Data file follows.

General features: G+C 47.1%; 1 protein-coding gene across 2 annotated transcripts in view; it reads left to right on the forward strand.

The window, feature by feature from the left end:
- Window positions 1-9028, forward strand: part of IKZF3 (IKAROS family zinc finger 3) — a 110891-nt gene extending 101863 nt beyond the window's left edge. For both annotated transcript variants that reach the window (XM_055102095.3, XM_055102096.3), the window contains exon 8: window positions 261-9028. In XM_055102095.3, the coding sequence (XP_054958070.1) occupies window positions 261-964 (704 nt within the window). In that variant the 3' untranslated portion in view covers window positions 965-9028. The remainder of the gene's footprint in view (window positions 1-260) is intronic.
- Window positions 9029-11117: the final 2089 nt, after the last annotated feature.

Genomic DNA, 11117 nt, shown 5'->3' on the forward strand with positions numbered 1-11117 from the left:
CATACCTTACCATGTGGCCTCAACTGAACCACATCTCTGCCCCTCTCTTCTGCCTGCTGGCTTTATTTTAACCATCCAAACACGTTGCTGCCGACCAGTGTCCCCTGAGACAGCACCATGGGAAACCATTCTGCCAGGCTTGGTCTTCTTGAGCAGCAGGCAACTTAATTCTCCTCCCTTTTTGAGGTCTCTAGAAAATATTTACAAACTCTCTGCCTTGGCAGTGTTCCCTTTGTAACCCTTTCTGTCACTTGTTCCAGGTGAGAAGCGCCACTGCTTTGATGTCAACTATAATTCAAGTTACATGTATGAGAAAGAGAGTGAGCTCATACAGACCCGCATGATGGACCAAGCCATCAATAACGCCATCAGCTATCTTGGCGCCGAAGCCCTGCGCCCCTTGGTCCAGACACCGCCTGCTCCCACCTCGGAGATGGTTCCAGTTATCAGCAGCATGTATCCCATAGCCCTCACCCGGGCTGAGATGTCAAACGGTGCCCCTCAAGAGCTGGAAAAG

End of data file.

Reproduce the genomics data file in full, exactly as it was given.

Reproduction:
General features: G+C 47.1%; 1 protein-coding gene across 2 annotated transcripts in view; it reads left to right on the forward strand.

The window, feature by feature from the left end:
- Window positions 1-9028, forward strand: part of IKZF3 (IKAROS family zinc finger 3) — a 110891-nt gene extending 101863 nt beyond the window's left edge. For both annotated transcript variants that reach the window (XM_055102095.3, XM_055102096.3), the window contains exon 8: window positions 261-9028. In XM_055102095.3, the coding sequence (XP_054958070.1) occupies window positions 261-964 (704 nt within the window). In that variant the 3' untranslated portion in view covers window positions 965-9028. The remainder of the gene's footprint in view (window positions 1-260) is intronic.
- Window positions 9029-11117: the final 2089 nt, after the last annotated feature.

Genomic DNA, 11117 nt, shown 5'->3' on the forward strand with positions numbered 1-11117 from the left:
CATACCTTACCATGTGGCCTCAACTGAACCACATCTCTGCCCCTCTCTTCTGCCTGCTGGCTTTATTTTAACCATCCAAACACGTTGCTGCCGACCAGTGTCCCCTGAGACAGCACCATGGGAAACCATTCTGCCAGGCTTGGTCTTCTTGAGCAGCAGGCAACTTAATTCTCCTCCCTTTTTGAGGTCTCTAGAAAATATTTACAAACTCTCTGCCTTGGCAGTGTTCCCTTTGTAACCCTTTCTGTCACTTGTTCCAGGTGAGAAGCGCCACTGCTTTGATGTCAACTATAATTCAAGTTACATGTATGAGAAAGAGAGTGAGCTCATACAGACCCGCATGATGGACCAAGCCATCAATAACGCCATCAGCTATCTTGGCGCCGAAGCCCTGCGCCCCTTGGTCCAGACACCGCCTGCTCCCACCTCGGAGATGGTTCCAGTTATCAGCAGCATGTATCCCATAGCCCTCACCCGGGCTGAGATGTCAAACGGTGCCCCTCAAGAGCTGGAAAAG